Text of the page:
Q5. 1) What are primary causes of smoothing in commercial real estate indices?

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Q5. 1) What are primary causes of smoothing in commercial real estate indices? by Mind Map: Q5. 1) What are primary causes of smoothing in commercial real estate indices?

1. INDEX In general

1.1. 1. A major issue is the on-going debate around data smoothing and whether the valuation based indices understate the risk of property as an asset class

1.2. 2. The primary purpose of such indices is to provide a benchmark against which fund performance can be assessed

1.2.1. In more recent times they have also been used in derivative contracts

1.3. in COMMERCIAL

1.3.1. 3.The majority of commercial indices are based on valuations, due to the relative lack of transaction data

1.3.1.1. –Also, the mix of the properties transacted in a specific period will change therefore lead to inconsistencies in the composition of the index –The only major transaction based index available is the NCREIF-TBI index in the US

2. The primary concern with commercial indices is that they provide smoothed return series

2.1. 4. Thereby: --Lagging true market values --Understating the true volatility of the asset

2.1.1. smoothing, defined as a temporal lag bias in valuation

3. As we'll see one of the key elements is knowing when you need to adjust for smoothing and when it is inappropriate to do so

3.1. 5. Autocorrelation

3.1.1. Property return indices display high degrees of autocorrelation

3.1.2. In addition, the magnitude of the autocorrelation tends to increase as the frequency of the index increases

3.1.3. The seasonal element introduced into the US NCREIF index through the failure to update all valuations each quarter can be seen by comparing the autocorrelation coefficients for the NCREIF and the Quarterly UK JLL Index

3.1.3.1. Lag 1Lag 2Lag 3Lag 4UK (JLL)0.72650.53420.40000.3940USA (NCREIF)0.77300.70480.55050.5308

4. Valuation Methods & Cross-Autocorrelation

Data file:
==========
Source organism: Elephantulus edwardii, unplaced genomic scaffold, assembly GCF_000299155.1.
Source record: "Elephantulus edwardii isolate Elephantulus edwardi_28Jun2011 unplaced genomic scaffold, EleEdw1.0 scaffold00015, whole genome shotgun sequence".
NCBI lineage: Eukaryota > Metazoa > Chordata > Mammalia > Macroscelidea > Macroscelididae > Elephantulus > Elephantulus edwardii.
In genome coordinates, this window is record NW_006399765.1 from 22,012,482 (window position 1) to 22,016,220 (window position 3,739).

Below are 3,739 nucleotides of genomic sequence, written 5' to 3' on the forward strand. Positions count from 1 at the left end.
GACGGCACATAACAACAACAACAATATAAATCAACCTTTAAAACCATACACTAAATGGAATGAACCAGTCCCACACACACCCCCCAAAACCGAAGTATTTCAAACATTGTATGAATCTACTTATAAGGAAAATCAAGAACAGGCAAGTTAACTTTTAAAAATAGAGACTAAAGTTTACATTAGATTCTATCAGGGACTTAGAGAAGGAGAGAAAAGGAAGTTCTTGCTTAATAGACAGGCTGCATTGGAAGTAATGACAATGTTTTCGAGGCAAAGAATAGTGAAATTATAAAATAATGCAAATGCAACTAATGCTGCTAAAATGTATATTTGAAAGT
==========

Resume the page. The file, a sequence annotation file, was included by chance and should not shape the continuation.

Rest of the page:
4.1. Unless one assumes that valuations always equal market value then it must be admitted that valuations are only point estimates and therefore may contain errors

4.1.1. --Accuracy of valuations versus prices --A smoothing element

4.1.2. If the valuation accuracy errors are randomly distributed across individual valuations then the index will be unbiased

4.1.2.1. Therefore, the more important cause of index smoothing comes from elsewhere

4.2. Valuation Smoothing

4.2.1. Factors such as: --Incomplete market information --Professional guidelines requiring comparable evidence --Pressure by clients due to dislike of volatile movements in valuations

4.2.1.1. May lead to valuer's being influenced by past information

4.2.1.2. This may result in a contemporaneous valuation incorporating both lagged and contemporaneous market values, resulting in lagging & smoothing

4.3. Two papers appear to have found evidence to suggest the primary cause of index smoothing is not autocorrelation in individual property returns but cross-autocorrelation ¨CBrown & Matysiak (2000) ¨CTarbert & Marney (1998)

4.3.1. 6. Cross-Autocorrelation

4.3.1.1. measures the lagging relationship between different assets

4.3.1.1.1. This means that valuer’s don’t necessarily use information from previous valuations of the same property but evidence from similar properties

5. Temporal Aggregation

5.1. Temporal aggregation is where valuations undertaken at different times during the period in question are incorporated into the same index period

5.1.1. In the case of the NCREIF it is not even guaranteed that all properties are re-valued each quarter

5.1.2. This can result in the index reflecting not only changes in the current period but changes that occurred in previous periods as well

6. Index Aggregation

6.1. One factor that has received less attention is the issue of the aggregation that occurs when the index is constructed

6.1.1. Young & Greig (1993) argue that much of the smoothing induced into portfolios and indices results from the low correlation between individual property returns

6.1.1.1. It is effectively derived from the heterogeneous nature of property

6.1.1.2. Similar issues also arise when looking at similarly diverse assets such as hedge funds